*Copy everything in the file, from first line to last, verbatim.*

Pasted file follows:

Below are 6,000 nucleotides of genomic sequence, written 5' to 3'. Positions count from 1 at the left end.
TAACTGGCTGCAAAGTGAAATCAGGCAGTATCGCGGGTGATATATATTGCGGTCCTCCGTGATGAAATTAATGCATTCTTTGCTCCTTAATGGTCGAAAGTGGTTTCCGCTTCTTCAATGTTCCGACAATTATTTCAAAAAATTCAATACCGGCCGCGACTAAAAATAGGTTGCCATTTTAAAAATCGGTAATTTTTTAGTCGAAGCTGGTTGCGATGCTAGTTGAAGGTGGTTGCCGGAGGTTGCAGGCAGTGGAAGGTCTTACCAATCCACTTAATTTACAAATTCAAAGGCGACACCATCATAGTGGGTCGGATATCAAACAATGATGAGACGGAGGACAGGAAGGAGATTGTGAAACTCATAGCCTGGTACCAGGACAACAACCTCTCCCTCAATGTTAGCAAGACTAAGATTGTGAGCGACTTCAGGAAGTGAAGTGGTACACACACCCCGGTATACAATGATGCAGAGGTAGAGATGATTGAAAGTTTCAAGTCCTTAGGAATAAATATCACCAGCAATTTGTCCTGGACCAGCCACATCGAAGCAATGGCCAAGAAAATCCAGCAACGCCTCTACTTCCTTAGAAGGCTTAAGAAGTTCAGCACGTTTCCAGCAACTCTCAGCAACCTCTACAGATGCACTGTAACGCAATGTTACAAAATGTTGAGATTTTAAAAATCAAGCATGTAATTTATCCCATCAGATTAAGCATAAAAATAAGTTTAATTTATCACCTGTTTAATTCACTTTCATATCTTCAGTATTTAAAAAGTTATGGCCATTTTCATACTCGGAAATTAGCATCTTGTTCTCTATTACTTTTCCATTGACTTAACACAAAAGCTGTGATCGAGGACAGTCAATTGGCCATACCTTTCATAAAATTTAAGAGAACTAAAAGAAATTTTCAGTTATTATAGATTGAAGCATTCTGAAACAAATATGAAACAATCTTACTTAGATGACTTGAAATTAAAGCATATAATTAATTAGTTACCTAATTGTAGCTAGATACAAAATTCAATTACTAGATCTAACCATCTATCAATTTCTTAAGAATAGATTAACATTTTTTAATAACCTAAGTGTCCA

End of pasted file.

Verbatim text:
Below are 6,000 nucleotides of genomic sequence, written 5' to 3'. Positions count from 1 at the left end.
TAACTGGCTGCAAAGTGAAATCAGGCAGTATCGCGGGTGATATATATTGCGGTCCTCCGTGATGAAATTAATGCATTCTTTGCTCCTTAATGGTCGAAAGTGGTTTCCGCTTCTTCAATGTTCCGACAATTATTTCAAAAAATTCAATACCGGCCGCGACTAAAAATAGGTTGCCATTTTAAAAATCGGTAATTTTTTAGTCGAAGCTGGTTGCGATGCTAGTTGAAGGTGGTTGCCGGAGGTTGCAGGCAGTGGAAGGTCTTACCAATCCACTTAATTTACAAATTCAAAGGCGACACCATCATAGTGGGTCGGATATCAAACAATGATGAGACGGAGGACAGGAAGGAGATTGTGAAACTCATAGCCTGGTACCAGGACAACAACCTCTCCCTCAATGTTAGCAAGACTAAGATTGTGAGCGACTTCAGGAAGTGAAGTGGTACACACACCCCGGTATACAATGATGCAGAGGTAGAGATGATTGAAAGTTTCAAGTCCTTAGGAATAAATATCACCAGCAATTTGTCCTGGACCAGCCACATCGAAGCAATGGCCAAGAAAATCCAGCAACGCCTCTACTTCCTTAGAAGGCTTAAGAAGTTCAGCACGTTTCCAGCAACTCTCAGCAACCTCTACAGATGCACTGTAACGCAATGTTACAAAATGTTGAGATTTTAAAAATCAAGCATGTAATTTATCCCATCAGATTAAGCATAAAAATAAGTTTAATTTATCACCTGTTTAATTCACTTTCATATCTTCAGTATTTAAAAAGTTATGGCCATTTTCATACTCGGAAATTAGCATCTTGTTCTCTATTACTTTTCCATTGACTTAACACAAAAGCTGTGATCGAGGACAGTCAATTGGCCATACCTTTCATAAAATTTAAGAGAACTAAAAGAAATTTTCAGTTATTATAGATTGAAGCATTCTGAAACAAATATGAAACAATCTTACTTAGATGACTTGAAATTAAAGCATATAATTAATTAGTTACCTAATTGTAGCTAGATACAAAATTCAATTACTAGATCTAACCATCTATCAATTTCTTAAGAATAGATTAACATTTTTTAATAACCTAAGTGTCCA